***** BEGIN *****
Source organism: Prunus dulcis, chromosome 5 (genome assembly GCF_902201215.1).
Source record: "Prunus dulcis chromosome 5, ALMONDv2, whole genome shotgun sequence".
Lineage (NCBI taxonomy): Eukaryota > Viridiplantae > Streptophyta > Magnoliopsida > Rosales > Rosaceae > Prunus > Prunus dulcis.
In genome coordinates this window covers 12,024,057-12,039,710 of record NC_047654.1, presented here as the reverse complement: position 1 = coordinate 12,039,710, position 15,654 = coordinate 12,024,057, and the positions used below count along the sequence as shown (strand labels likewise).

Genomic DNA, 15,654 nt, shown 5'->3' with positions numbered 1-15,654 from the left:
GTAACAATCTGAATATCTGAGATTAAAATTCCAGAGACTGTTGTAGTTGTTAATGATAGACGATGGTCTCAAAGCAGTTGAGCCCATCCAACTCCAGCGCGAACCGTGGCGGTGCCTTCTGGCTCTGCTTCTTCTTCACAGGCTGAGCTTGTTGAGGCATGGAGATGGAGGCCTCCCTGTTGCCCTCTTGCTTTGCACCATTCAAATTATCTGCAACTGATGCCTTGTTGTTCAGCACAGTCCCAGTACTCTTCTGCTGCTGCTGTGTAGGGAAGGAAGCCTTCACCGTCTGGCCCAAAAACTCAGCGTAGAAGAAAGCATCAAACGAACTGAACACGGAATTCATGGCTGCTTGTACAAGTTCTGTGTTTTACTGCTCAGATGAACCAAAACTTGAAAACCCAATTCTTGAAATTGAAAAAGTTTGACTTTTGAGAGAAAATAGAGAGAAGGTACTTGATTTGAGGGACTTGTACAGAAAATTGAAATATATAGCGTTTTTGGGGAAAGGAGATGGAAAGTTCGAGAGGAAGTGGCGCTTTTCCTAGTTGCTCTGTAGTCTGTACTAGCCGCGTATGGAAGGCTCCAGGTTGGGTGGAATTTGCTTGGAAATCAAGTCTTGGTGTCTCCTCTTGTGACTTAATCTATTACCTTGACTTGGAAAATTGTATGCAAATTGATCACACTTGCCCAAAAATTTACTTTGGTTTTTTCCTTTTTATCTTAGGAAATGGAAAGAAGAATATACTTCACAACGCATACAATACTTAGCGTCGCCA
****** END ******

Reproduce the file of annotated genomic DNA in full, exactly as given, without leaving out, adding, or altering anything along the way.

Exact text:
Source organism: Prunus dulcis, chromosome 5 (genome assembly GCF_902201215.1).
Source record: "Prunus dulcis chromosome 5, ALMONDv2, whole genome shotgun sequence".
Lineage (NCBI taxonomy): Eukaryota > Viridiplantae > Streptophyta > Magnoliopsida > Rosales > Rosaceae > Prunus > Prunus dulcis.
In genome coordinates this window covers 12,024,057-12,039,710 of record NC_047654.1, presented here as the reverse complement: position 1 = coordinate 12,039,710, position 15,654 = coordinate 12,024,057, and the positions used below count along the sequence as shown (strand labels likewise).

Genomic DNA, 15,654 nt, shown 5'->3' with positions numbered 1-15,654 from the left:
GTAACAATCTGAATATCTGAGATTAAAATTCCAGAGACTGTTGTAGTTGTTAATGATAGACGATGGTCTCAAAGCAGTTGAGCCCATCCAACTCCAGCGCGAACCGTGGCGGTGCCTTCTGGCTCTGCTTCTTCTTCACAGGCTGAGCTTGTTGAGGCATGGAGATGGAGGCCTCCCTGTTGCCCTCTTGCTTTGCACCATTCAAATTATCTGCAACTGATGCCTTGTTGTTCAGCACAGTCCCAGTACTCTTCTGCTGCTGCTGTGTAGGGAAGGAAGCCTTCACCGTCTGGCCCAAAAACTCAGCGTAGAAGAAAGCATCAAACGAACTGAACACGGAATTCATGGCTGCTTGTACAAGTTCTGTGTTTTACTGCTCAGATGAACCAAAACTTGAAAACCCAATTCTTGAAATTGAAAAAGTTTGACTTTTGAGAGAAAATAGAGAGAAGGTACTTGATTTGAGGGACTTGTACAGAAAATTGAAATATATAGCGTTTTTGGGGAAAGGAGATGGAAAGTTCGAGAGGAAGTGGCGCTTTTCCTAGTTGCTCTGTAGTCTGTACTAGCCGCGTATGGAAGGCTCCAGGTTGGGTGGAATTTGCTTGGAAATCAAGTCTTGGTGTCTCCTCTTGTGACTTAATCTATTACCTTGACTTGGAAAATTGTATGCAAATTGATCACACTTGCCCAAAAATTTACTTTGGTTTTTTCCTTTTTATCTTAGGAAATGGAAAGAAGAATATACTTCACAACGCATACAATACTTAGCGTCGCCA